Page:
Greek Soldiers On Campagin




The Macedonian kausia,
similar to an Afgan chitrali


Equipment
The basic item of clothing was the wool chiton or shorter chitoniskos. This was a piece of material simply wrapped around the body and pinned at the shoulders. From the 4th century BC the exomis became more popular, literally "open at the shoulder". From the 4th century cavalrymen seem to have had the option to wear the Persian inspired long sleeved tunic, which was very popular by the time of Alexander.

Xenophon mentions that phoenix, probably various shades of red, was worn by the Spartans since it was least effeminate and most war-like. Iconographic evidence suggests red was a popular colour. Soldier's cloaks such as the traditional chlamydes of red, brown, yellow and pink would be pinned on the right shoulder. In the Hellenistic period cloaks could be issued as almost uniform, and even worn in battle by the cavalry. A petasos or sun hat of felt or leather fastened behind the head and under the chin would be a useful piece of equipment and was recommended by Xenophon.

In the Hellenistic period the Macedonian kausia, similar to an Afgan chitrali became popular. Krepides make an appearance at the beginning of the Classical period. The krepis was a sandal with a thick sole held in place with a latticework lacing. They seem to have been studded with hobnails to provide grip and prolong wear. The cavalry could wear spurs over their footwear. A pellytron or sock could be worn under the sandal, or strips of cloth simply wrapped around the instep and ankle.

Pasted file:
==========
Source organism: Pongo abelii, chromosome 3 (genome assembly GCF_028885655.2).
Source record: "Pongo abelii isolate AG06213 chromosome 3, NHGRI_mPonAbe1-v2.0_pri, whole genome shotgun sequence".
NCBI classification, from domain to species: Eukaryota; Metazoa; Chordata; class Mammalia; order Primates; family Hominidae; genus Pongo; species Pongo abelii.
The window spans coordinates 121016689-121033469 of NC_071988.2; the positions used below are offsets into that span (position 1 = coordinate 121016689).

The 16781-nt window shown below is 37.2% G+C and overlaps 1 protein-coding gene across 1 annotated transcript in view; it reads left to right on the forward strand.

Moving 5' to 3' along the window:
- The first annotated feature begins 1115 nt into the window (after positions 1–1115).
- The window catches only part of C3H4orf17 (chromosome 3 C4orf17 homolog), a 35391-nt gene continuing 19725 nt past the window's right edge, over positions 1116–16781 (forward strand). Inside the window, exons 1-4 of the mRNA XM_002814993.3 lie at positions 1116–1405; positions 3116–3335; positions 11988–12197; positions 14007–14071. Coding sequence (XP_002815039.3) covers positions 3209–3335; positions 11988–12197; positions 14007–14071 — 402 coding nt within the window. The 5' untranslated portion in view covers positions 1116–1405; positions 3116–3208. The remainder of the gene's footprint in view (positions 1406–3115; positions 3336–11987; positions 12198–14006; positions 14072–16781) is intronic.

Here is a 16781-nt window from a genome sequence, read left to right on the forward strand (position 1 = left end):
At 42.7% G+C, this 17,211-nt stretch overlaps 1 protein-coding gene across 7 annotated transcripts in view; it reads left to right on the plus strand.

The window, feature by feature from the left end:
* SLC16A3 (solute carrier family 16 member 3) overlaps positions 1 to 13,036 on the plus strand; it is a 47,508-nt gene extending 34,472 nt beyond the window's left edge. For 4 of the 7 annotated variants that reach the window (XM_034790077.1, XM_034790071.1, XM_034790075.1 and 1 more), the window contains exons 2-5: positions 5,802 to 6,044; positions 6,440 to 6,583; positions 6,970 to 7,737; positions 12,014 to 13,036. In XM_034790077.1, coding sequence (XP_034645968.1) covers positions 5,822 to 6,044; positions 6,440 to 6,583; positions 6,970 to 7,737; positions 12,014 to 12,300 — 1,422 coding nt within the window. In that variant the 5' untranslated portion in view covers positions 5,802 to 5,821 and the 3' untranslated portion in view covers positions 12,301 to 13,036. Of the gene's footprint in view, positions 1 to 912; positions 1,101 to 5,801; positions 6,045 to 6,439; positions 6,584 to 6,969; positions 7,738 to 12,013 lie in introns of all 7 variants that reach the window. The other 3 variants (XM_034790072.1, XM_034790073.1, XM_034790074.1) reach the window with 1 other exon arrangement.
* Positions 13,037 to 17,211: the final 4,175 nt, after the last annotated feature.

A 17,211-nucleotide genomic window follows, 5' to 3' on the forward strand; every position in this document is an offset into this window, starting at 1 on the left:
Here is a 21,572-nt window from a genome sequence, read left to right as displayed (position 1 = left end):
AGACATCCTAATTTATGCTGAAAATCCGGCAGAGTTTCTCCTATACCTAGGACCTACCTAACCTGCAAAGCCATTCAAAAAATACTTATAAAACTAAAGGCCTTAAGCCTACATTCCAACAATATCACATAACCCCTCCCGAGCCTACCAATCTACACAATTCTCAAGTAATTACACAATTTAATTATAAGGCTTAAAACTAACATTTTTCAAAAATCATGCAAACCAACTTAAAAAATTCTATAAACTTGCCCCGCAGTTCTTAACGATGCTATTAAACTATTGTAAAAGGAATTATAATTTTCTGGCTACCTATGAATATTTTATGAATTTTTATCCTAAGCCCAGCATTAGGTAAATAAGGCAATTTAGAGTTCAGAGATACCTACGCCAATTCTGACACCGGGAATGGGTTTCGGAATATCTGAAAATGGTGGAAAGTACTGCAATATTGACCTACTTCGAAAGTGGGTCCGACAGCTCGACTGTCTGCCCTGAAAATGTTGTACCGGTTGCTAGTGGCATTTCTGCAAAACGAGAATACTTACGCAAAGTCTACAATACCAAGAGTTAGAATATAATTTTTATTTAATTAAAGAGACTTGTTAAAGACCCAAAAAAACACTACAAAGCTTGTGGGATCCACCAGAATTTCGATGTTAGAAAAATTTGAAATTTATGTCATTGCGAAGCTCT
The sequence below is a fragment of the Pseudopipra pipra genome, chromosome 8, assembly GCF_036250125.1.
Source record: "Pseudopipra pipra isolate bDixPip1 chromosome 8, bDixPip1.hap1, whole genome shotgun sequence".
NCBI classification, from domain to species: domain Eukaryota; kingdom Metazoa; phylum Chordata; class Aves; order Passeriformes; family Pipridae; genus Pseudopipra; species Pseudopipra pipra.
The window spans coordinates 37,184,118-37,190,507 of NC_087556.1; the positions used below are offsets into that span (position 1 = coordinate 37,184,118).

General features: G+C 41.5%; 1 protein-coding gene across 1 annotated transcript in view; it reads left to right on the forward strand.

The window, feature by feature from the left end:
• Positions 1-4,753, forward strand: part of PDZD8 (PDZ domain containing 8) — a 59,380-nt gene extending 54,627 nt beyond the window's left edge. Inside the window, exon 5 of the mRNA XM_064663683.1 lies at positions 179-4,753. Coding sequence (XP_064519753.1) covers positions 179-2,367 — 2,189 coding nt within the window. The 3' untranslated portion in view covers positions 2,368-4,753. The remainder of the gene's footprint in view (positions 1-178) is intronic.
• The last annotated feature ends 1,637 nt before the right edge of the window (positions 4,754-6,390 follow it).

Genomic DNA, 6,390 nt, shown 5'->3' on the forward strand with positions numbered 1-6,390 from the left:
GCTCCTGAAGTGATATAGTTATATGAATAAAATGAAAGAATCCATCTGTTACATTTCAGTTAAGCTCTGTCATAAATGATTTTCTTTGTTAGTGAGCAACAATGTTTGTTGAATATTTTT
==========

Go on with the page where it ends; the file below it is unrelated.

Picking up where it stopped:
The Spartan campaign cup, the one handled kothon, was designed help separate water from the worst of the sediment within it, while making it look more palatable. Camp knives or encheiridia would have been useful and a Spartan carried a xule or whittling knife to help make spare spear shafts. A file and wet stone would be used for sharpening blades. Deep cauldrons chytrai, shallow pans lopades, portable braziers, griddles, ladles, strainers, spits, graters and mixing bowls would have been carried. Athenian citizen hoplites were asked to carry rations for three days, but this would vary in practice.

Items could be carried in a gylion, a wicker basket. Xenophon also mentions carrying poles, doratia, during a foraging expedition at Calpe. The Myrina figure carries a round canteen similar to terracotta Hellenistic vessels from Athens. But leather skins askoi would have been more practical. Unlike pottery they arehard to break and are easily filled from streams even with rocky beds.

Xenophon's perfect army in the Cyropaedia has plentiful shovels, mattocks, axes, sickles and lumber. Axes for chopping fire wood were common, perhaps shared within the suskenia. Tents, skenai, made up of panels of leather, stegasmata, probably goat, which could also be used as basic rafts when stuffed with hay. But if the climate was kind, sleeping under the stars without tents was perfectly fine.

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